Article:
As we strolled past numerous stained glass windows depicting stories in the bible, spiraling staircases heading upwards, long hallways leading from one altar, chapel or tomb to another, we exhaustedly made our way to the exit. Immediately upon exiting, I heard a little voice reminding me to locate a toy store or Subway Restaurant soon. For the love of Subway!!!
I announced that what we really needed was a perfect French dinner in a perfect French restaurant. There are so many restaurants in Paris to choose from. Not many steps away from the cathedral, we began a slow walk down a quiet little street with very little foot or car traffic. The direction we took was a little off the beaten path and devoid of tourists which is generally how we tend to roll. By this time, we were all pretty exhausted. But alas, we found our restaurant.
Second Stop: Dinner at La Reserve de Quasimodo, 4 Rue de la Colombe
I had a feeling this was going to be a perfect dinner in every way. The restaurant was small, perhaps only eight or so tables. My husband, daughter and I quickly ordered a bottle of wine and immediately felt its effects on our empty stomachs. In reality, this was one of the oldest French restaurants in the Notre Dame neighborhood having been in existence since the early 1200’s hence its authentically old interior resembling a subterranean wine cellar.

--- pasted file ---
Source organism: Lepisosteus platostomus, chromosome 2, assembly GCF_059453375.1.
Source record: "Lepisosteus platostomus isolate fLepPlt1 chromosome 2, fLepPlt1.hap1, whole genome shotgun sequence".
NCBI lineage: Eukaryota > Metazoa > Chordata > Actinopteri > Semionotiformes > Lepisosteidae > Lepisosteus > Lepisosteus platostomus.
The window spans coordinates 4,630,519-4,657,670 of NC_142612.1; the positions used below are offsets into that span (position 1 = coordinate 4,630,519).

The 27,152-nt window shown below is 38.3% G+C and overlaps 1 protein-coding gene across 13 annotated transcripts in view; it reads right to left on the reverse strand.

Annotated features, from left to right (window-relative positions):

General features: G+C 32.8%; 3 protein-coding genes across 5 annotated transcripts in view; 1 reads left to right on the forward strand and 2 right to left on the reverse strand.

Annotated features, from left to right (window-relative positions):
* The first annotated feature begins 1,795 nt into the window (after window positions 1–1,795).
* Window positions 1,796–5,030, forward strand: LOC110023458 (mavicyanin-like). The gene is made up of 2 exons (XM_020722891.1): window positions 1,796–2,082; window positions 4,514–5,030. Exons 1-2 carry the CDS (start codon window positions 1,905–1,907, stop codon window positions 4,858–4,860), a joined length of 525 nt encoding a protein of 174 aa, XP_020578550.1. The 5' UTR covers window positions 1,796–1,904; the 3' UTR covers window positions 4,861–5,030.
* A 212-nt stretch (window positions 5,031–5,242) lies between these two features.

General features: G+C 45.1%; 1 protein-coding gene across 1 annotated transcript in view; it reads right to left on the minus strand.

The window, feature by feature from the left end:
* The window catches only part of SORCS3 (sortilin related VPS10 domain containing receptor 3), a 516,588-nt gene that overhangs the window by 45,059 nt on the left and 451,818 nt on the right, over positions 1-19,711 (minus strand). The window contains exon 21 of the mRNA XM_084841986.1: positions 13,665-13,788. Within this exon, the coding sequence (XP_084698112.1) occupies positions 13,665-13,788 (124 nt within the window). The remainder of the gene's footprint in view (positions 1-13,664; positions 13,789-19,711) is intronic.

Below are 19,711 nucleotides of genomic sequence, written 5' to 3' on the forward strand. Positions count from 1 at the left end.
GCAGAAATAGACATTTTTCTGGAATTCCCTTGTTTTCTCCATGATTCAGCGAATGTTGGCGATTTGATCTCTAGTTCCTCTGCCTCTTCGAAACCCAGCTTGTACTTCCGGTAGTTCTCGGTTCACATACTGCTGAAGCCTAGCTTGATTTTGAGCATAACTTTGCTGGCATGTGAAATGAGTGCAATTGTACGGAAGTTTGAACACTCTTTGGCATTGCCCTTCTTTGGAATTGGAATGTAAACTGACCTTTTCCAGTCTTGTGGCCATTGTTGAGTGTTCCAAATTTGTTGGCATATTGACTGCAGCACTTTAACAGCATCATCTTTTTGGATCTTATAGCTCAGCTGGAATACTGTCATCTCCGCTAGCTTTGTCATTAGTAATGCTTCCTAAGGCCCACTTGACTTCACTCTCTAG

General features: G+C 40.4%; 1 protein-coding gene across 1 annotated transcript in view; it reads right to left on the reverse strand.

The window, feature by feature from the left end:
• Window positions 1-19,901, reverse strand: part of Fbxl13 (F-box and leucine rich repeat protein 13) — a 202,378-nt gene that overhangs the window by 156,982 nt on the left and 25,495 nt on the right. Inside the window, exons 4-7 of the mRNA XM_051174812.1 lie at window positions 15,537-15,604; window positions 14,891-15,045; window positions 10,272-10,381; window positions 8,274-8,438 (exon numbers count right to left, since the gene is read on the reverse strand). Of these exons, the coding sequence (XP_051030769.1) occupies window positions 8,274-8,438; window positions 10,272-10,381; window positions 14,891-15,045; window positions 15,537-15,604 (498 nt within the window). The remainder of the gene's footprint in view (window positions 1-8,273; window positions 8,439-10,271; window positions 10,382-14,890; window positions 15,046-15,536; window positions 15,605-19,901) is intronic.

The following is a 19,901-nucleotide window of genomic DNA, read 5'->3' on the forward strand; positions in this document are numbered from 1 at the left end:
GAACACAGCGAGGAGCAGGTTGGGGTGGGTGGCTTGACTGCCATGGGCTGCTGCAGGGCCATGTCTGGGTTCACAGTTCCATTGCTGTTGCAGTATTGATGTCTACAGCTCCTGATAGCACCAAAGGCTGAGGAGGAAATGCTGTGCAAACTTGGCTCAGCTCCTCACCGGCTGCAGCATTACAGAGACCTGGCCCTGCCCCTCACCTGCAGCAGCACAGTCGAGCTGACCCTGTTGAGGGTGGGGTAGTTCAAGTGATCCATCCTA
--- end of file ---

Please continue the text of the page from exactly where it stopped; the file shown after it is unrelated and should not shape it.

My son quickly pointed out that this was not a Subway Restaurant and he would not be eating. This dinner, where the entire family was famished and lacking interest in additional sightseeing, possibly even suffering sensory overload, left us feeling slightly disagreeable. Nothing that some food and rest couldn’t fix.
The restaurant was at capacity this evening. The owner was attentive and pleasant in every way. I highly recommend this little historical restaurant if not for the food and value alone, then certainly for the wine. Vino was the perfect accompaniment to a dinner that started with the finest, most authentic charcuterie tray I’ve sampled.